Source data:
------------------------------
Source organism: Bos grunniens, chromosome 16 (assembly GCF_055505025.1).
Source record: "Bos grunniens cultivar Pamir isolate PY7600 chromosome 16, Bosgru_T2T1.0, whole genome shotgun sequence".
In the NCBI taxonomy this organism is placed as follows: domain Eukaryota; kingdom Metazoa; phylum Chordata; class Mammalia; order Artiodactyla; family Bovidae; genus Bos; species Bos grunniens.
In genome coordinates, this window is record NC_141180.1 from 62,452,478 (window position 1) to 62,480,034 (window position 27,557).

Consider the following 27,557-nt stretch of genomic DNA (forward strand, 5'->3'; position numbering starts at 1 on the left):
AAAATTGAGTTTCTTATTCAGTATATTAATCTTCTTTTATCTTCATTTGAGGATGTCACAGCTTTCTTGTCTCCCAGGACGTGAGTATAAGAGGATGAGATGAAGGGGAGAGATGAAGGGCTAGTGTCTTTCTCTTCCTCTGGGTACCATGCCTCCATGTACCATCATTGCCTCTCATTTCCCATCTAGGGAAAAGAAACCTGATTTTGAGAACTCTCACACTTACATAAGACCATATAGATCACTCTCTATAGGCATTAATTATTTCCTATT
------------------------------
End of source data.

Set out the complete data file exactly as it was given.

Source organism: Bos grunniens, chromosome 16 (assembly GCF_055505025.1).
Source record: "Bos grunniens cultivar Pamir isolate PY7600 chromosome 16, Bosgru_T2T1.0, whole genome shotgun sequence".
In the NCBI taxonomy this organism is placed as follows: domain Eukaryota; kingdom Metazoa; phylum Chordata; class Mammalia; order Artiodactyla; family Bovidae; genus Bos; species Bos grunniens.
In genome coordinates, this window is record NC_141180.1 from 62,452,478 (window position 1) to 62,480,034 (window position 27,557).

Consider the following 27,557-nt stretch of genomic DNA (forward strand, 5'->3'; position numbering starts at 1 on the left):
AAAATTGAGTTTCTTATTCAGTATATTAATCTTCTTTTATCTTCATTTGAGGATGTCACAGCTTTCTTGTCTCCCAGGACGTGAGTATAAGAGGATGAGATGAAGGGGAGAGATGAAGGGCTAGTGTCTTTCTCTTCCTCTGGGTACCATGCCTCCATGTACCATCATTGCCTCTCATTTCCCATCTAGGGAAAAGAAACCTGATTTTGAGAACTCTCACACTTACATAAGACCATATAGATCACTCTCTATAGGCATTAATTATTTCCTATT